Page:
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Tag Archives: coping with teenagers

Fighting Off Worry with Prayer

As a parent of teenagers, it’s not uncommon to receive a troubling text or phone call about a developing situation. While driving home from a friend’s house last night, my wife answered her cell phone. I could hear my son’s voice as Daniel was upset about a disturbing letter. Focused on driving, I tried to keep my mind on the road as the winds of worry began to consume my soul.

Keep on asking and it will be given you; keep on seeking and you will find; keep on knocking [reverently] and [the door] will be opened to you. For everyone who keeps on asking receives; and he who keeps on seeking finds; and to him who keeps on knocking, [the door] will be opened, Matthew 7:7-8.

After getting home after 10 pm, nothing could be done to resolve this issue until Friday morning. The letter my son received claimed that he didn’t complete his defense driving course over the summer which triggered a series consequences. Until my wife called our attorney in the morning, nothing could fix this error. Thus, my son and I remained restless, unable to sleep last night.

And Jesus answered them, Truly I say to you, if you have faith (a] firm relying trust) and do not doubt, you will not only do what has been done to the fig tree, but even if you say to this mountain, Be taken up and cast into the sea, it will be done. And whatever you ask for in prayer, having faith and [really] believing, you will receive, Matthew 21:21-22.

As I finally sat down in bed before sunrise, the verses above raced through my mind. The more I thought about these passages on prayer, I became emboldened, claiming these promises in a moving movement of prayer. Part of my didn’t want to be disappointed, but an inner faith fought off worry with prayer. When I woke up before noon, I was excited to hear that this mistake was corrected and no court hearing was necessary. The past 24 hours have taught me a valuable lesson, fighting off worry with prayer.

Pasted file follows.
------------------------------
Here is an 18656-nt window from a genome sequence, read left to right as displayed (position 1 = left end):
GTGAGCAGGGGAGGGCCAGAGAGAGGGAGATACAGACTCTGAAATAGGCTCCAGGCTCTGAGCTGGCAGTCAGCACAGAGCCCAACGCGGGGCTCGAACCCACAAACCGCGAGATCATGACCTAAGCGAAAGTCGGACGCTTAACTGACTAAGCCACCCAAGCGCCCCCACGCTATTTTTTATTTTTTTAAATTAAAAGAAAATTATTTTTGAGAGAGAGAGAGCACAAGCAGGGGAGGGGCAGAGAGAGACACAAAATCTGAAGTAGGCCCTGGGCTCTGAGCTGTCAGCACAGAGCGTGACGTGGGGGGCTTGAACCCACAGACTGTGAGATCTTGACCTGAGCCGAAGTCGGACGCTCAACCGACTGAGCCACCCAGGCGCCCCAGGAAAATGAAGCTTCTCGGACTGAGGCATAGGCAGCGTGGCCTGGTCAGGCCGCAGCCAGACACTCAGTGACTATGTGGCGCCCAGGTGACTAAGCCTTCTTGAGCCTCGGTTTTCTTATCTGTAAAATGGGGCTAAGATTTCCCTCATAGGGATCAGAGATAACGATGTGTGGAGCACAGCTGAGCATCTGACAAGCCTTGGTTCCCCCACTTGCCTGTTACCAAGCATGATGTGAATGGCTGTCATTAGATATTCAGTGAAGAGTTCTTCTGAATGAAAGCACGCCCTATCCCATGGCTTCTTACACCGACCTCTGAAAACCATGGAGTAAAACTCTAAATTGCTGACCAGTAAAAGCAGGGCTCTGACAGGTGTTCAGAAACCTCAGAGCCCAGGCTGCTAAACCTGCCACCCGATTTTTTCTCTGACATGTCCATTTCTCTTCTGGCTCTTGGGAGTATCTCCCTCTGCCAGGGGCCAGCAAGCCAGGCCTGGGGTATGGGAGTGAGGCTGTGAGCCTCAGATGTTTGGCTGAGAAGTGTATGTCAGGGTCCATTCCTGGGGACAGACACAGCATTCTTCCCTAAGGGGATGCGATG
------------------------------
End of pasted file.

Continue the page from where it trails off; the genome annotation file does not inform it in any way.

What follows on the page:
by Jay Mankus

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Attitude Adjustment

At one point as a high school teacher, I thought teenagers were the ones who needed an attitude adjustment.  Whenever certain students didn’t get their way, a scene would ensue, usually huffing and puffing their way into a tizzy.  Yet, as a coach for nearly two decades now, some parents model bad attitudes which their children often adopt.

After they had been severely flogged, they were thrown into prison, and the jailer was commanded to guard them carefully.  About midnight Paul and Silas were praying and singing hymns to God, and the other prisoners were listening to them, Acts 16:23, 25.

In some cases, people have the right to complain.  Especially, for those who have been accused or blamed for an act without a trial to prove their innocence.  However, the apostle Paul teaches those who over-react an important life lesson.  After being imprisoned for freeing a slave from her greedy masters, Paul turns to the only One who can maintain his temper.  In the face of adversity, Paul leaned on prayer and worship to calm his emotions.

For the flesh desires what is contrary to the Spirit, and the Spirit what is contrary to the flesh. They are in conflict with each other, so that you are not to do whatever you want, Galatians 5:17.

Based upon a letter written to the church at Galatia, the apostle Paul dealt with the source behind bad attitudes.  Human nature tends to feed on acts of the flesh which take the form of immoral behavior.  While some are considered worse than others, each of the fruits of this sinful nature can poison the attitudes of good people.  In view of these invisible forces, follow in the footsteps of Paul by turning your heart and minds toward prayer and worship.  By doing this you will be on your way toward completing a spiritual attitude adjustment.

by Jay Mankus

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